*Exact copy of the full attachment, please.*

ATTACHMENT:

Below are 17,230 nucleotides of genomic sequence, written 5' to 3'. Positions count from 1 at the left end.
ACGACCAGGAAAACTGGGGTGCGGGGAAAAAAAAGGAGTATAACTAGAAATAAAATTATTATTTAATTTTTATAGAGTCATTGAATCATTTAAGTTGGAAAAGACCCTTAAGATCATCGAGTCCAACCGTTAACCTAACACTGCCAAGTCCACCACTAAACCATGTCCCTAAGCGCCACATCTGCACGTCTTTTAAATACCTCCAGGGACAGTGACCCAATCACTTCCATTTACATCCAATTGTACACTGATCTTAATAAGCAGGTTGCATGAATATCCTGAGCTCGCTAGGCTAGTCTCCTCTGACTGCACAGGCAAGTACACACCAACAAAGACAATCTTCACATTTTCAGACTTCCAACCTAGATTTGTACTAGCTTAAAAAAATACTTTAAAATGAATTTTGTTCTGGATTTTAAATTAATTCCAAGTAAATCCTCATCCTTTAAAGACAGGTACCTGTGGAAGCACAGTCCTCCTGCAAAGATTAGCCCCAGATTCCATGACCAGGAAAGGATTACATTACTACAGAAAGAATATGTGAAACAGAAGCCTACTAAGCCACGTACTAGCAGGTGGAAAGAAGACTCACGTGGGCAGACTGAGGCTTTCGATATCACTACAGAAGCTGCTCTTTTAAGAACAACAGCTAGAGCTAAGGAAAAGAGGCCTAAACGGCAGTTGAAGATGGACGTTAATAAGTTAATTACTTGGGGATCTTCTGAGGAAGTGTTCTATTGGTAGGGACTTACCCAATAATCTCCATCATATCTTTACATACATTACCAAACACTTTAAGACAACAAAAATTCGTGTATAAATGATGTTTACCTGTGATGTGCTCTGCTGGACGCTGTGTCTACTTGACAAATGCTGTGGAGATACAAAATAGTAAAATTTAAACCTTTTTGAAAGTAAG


Below are 17,230 nucleotides of genomic sequence, written 5' to 3'. Positions count from 1 at the left end.
ACGACCAGGAAAACTGGGGTGCGGGGAAAAAAAAGGAGTATAACTAGAAATAAAATTATTATTTAATTTTTATAGAGTCATTGAATCATTTAAGTTGGAAAAGACCCTTAAGATCATCGAGTCCAACCGTTAACCTAACACTGCCAAGTCCACCACTAAACCATGTCCCTAAGCGCCACATCTGCACGTCTTTTAAATACCTCCAGGGACAGTGACCCAATCACTTCCATTTACATCCAATTGTACACTGATCTTAATAAGCAGGTTGCATGAATATCCTGAGCTCGCTAGGCTAGTCTCCTCTGACTGCACAGGCAAGTACACACCAACAAAGACAATCTTCACATTTTCAGACTTCCAACCTAGATTTGTACTAGCTTAAAAAAATACTTTAAAATGAATTTTGTTCTGGATTTTAAATTAATTCCAAGTAAATCCTCATCCTTTAAAGACAGGTACCTGTGGAAGCACAGTCCTCCTGCAAAGATTAGCCCCAGATTCCATGACCAGGAAAGGATTACATTACTACAGAAAGAATATGTGAAACAGAAGCCTACTAAGCCACGTACTAGCAGGTGGAAAGAAGACTCACGTGGGCAGACTGAGGCTTTCGATATCACTACAGAAGCTGCTCTTTTAAGAACAACAGCTAGAGCTAAGGAAAAGAGGCCTAAACGGCAGTTGAAGATGGACGTTAATAAGTTAATTACTTGGGGATCTTCTGAGGAAGTGTTCTATTGGTAGGGACTTACCCAATAATCTCCATCATATCTTTACATACATTACCAAACACTTTAAGACAACAAAAATTCGTGTATAAATGATGTTTACCTGTGATGTGCTCTGCTGGACGCTGTGTCTACTTGACAAATGCTGTGGAGATACAAAATAGTAAAATTTAAACCTTTTTGAAAGTAAG